Ambrosi Napoli – Bespoke Trousers – The Finished Trousers


Art masquerading as trousers. This sums up the finished product from Salva’ and it hints at the essence of true bespoke tailoring and perhaps any worthwhile pursuit in life: Creating something beautiful from the ordinary, not through necessity, but from passion and the simple dedication to excellence in a field.


I’ve divided this article under two headings “Trousers” and “Experience” as they’re best addressed separately.



Famously, where a pair of Ambrosi trousers will differ from most other bespoke makers is in the detail and amount of hand stitching. The handwork which goes into a pair of trousers is beyond that of most other tailors. Bar-tacks sit at every stress point of the cloth, pick (raised) stitching runs along the entire length of the outer seems as well as at several other points to the internal and external parts of the trousers, certain buttons and button holes are hidden from view until you know where to look…. detail and some artistic flair. Much of the detail is functional, such as the hidden buttons which have been sewn into the cuffs to allow them to be opened and cleared of dust (which accumulates a lot more than you’d think) and this, along with the prolific use of bar-tacks and a button fly is somewhat of an Ambrosi signature.

Bar-tacks surround the pleats and pockets, with pick stitching below the coin pocket and hand sewn belt loops. Note the matched checks on either side of the pleat which are hard to cut accurately.
Bar-tacks surround the pleats and pockets, with pick stitching below the coin pocket and hand sewn belt loops. Note the matched checks on either side of the pleat which are hard to cut accurately.

In addition to the above, Ambrosi are known for a fairly unique cut and you can generally spot someone wearing Ambrosi trousers if you know what to look for. Higher on the waist, tapering at the ankle and cuffed. A very Italian aesthetic. Where other tailors are happy to cut trousers however a customer likes, Ambrosi are more likely to offer flexibility in small areas (like with my trousers, which had slightly shallower cuffs. A wider leg or less tapered silhouette wouldn’t be an issue either), however the overall aesthetic will always tend to remain largely “Ambrosi”.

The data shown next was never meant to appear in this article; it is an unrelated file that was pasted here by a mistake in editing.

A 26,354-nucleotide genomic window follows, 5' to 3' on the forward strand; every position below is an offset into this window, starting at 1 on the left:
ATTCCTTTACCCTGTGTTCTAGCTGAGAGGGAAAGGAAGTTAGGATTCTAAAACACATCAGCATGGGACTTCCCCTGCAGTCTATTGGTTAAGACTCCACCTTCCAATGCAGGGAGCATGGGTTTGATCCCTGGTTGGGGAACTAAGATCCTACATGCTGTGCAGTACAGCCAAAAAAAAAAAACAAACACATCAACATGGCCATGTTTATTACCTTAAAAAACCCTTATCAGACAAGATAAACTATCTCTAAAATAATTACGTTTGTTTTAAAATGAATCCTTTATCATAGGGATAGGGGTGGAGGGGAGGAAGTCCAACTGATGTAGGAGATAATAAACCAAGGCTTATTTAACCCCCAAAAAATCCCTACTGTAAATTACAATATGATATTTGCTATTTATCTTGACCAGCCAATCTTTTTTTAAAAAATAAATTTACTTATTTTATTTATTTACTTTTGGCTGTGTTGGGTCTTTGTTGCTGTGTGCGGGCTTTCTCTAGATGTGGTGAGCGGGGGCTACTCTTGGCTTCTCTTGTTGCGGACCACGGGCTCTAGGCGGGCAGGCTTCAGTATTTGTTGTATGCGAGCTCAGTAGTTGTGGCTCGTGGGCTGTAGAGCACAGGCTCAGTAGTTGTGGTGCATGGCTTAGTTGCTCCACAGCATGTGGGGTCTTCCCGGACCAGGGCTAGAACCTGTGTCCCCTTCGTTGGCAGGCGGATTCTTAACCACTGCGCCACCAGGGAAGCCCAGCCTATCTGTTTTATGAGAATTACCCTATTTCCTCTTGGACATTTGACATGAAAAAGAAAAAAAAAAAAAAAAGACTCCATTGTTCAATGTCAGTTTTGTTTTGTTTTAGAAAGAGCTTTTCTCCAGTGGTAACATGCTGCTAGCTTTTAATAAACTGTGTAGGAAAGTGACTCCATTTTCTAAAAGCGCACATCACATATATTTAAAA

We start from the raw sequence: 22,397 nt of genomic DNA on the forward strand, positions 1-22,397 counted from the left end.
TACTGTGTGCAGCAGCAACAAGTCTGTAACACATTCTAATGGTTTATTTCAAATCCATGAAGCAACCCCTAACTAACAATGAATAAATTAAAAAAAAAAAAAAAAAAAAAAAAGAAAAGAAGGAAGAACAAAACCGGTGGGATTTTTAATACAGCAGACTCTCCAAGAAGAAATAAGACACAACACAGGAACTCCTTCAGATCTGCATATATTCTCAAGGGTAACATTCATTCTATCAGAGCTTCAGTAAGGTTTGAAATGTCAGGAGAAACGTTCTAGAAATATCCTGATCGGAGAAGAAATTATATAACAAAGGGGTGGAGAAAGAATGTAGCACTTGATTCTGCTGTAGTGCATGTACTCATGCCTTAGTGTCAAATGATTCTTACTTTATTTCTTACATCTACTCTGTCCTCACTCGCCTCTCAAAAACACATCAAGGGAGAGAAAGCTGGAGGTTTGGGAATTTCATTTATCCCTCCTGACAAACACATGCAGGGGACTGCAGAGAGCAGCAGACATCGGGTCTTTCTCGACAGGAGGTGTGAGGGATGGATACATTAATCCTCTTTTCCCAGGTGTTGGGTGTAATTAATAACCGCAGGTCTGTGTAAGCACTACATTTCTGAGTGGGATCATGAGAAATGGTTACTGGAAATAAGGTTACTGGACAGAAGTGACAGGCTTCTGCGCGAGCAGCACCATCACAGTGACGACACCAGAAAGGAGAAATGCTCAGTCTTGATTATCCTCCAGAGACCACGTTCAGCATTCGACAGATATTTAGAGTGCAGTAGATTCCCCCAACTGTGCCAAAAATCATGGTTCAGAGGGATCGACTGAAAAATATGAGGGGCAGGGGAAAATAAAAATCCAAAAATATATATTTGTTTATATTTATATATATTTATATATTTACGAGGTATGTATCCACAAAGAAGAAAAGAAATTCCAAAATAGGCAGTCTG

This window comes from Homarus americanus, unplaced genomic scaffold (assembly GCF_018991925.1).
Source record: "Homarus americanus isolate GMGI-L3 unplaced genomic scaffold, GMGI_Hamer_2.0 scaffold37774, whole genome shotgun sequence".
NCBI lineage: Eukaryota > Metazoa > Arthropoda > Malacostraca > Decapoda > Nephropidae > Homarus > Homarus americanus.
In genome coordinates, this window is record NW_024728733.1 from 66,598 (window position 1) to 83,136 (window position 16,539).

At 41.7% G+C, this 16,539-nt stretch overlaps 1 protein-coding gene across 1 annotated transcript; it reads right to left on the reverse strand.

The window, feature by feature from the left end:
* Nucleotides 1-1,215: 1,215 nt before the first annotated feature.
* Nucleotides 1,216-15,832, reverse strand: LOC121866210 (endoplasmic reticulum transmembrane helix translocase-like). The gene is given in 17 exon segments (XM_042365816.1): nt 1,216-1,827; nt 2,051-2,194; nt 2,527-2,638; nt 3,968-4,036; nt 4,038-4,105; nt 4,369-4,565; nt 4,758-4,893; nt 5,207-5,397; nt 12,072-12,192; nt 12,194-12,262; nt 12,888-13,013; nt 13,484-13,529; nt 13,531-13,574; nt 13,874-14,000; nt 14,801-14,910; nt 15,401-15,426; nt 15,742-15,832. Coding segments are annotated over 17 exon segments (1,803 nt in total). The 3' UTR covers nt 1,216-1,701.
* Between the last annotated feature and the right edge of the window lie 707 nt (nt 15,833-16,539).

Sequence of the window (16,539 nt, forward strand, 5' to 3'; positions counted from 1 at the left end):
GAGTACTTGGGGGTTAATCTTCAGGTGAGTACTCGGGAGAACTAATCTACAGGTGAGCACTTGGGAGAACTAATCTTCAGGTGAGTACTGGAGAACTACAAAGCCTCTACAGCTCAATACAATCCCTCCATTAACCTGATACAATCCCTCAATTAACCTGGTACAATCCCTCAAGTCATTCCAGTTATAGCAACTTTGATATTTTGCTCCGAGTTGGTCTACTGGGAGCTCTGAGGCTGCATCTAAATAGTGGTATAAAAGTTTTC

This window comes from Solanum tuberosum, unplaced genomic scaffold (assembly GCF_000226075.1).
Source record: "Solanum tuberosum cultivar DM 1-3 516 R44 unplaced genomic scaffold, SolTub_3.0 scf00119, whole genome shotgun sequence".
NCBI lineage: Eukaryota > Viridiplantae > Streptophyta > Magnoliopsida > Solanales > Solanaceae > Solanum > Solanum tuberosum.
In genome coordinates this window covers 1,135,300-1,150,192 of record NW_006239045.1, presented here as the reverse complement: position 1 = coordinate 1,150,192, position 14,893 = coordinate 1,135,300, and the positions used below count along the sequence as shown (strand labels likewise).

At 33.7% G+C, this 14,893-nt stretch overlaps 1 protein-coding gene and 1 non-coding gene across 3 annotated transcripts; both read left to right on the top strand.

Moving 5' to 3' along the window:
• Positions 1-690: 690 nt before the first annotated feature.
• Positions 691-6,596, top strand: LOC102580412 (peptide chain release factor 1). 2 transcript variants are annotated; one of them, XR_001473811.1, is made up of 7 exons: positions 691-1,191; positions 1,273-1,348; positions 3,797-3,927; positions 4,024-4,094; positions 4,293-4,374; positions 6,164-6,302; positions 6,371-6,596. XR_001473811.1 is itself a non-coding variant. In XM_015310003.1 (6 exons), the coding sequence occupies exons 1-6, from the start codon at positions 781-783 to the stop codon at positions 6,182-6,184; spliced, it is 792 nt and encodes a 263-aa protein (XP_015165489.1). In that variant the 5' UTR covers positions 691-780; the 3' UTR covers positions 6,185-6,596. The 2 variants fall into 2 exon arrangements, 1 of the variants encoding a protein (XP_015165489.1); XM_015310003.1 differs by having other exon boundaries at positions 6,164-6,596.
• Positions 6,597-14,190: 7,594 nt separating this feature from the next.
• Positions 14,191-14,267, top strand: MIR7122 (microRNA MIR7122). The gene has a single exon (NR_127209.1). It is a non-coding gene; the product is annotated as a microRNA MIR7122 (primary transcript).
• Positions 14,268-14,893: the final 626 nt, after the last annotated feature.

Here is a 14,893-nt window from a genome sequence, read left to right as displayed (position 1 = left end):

Hand sewn button holes to the fly
Hand sewn button holes to the fly

The fit is fairly good, which had looked likely, given that the first fitting was quite accurate. However some alterations do need to be made (which would have been achieved had we had a second fitting, but my schedule ruined that. Not Salva’s fault. Changes that will eventually be made include the need to raise the waist slightly (you’ll see in the article of the first fitting that the waist is slightly higher, but the finished pair sit lower) lengthening the cuffs by a centimetre and raising the rear bias (raising the back half of the trousers into the waistband, so the trousers fall in a clean line over the back of my legs (they currently break slightly over the back of my calf). Additionally, and as some readers have pointed out, the pleats stay open when I’m standing naturally and they should be closed, only opening when sitting down The hip seams will need to be opened to close the pleats properly.

The details which are missing, which were supposed to have been included, are the fish shaped buttonhole which I have on all my bespoke commissions (it wasn’t sewn in to the waistband closure, instead, a standard button hole was made) and a wider waistband.

The checks have been matched quite well, but not along the inner leg and are slightly off on the outer leg. No-one else will likely notice it, but I can see it.

The “Shark Skin” cloth from Vitale Barberis Canonico has made up beautifully. It’s light, breathable and the simple check pattern balances subtlety with some personality. It’s an ideal summer cloth.

Waist button which slots into a hidden button hole at the waistband seam
Waist button which slots into a hidden button hole at the waistband seam (only visible from the bar tacks at the seam).


I wanted to include this separately as there have been issues along the way. Namely, the delay. The trousers were expected to be delivered in September last year. Their arrival last week puts them at around 10 months past that date. The frustration came largely from not hearing back from emails which I’d sent to ask for updates once the September time frame had well and truly passed by. Over the years Salva’ has had some well published feedback, online, from others who have had to wait excessive periods of time for trousers, some saying they never received them at all. Salva had assured me, when we caught up in Naples, that this was a thing of the past, so it was a bit of a shame to have had emails go unanswered for months at a time, not to mention the literally dozens of emails I received from readers asking me where the trousers were and suggesting I had been taken advantage of.

Checks matches well horizontally. Pleats should be closed when standing in this position.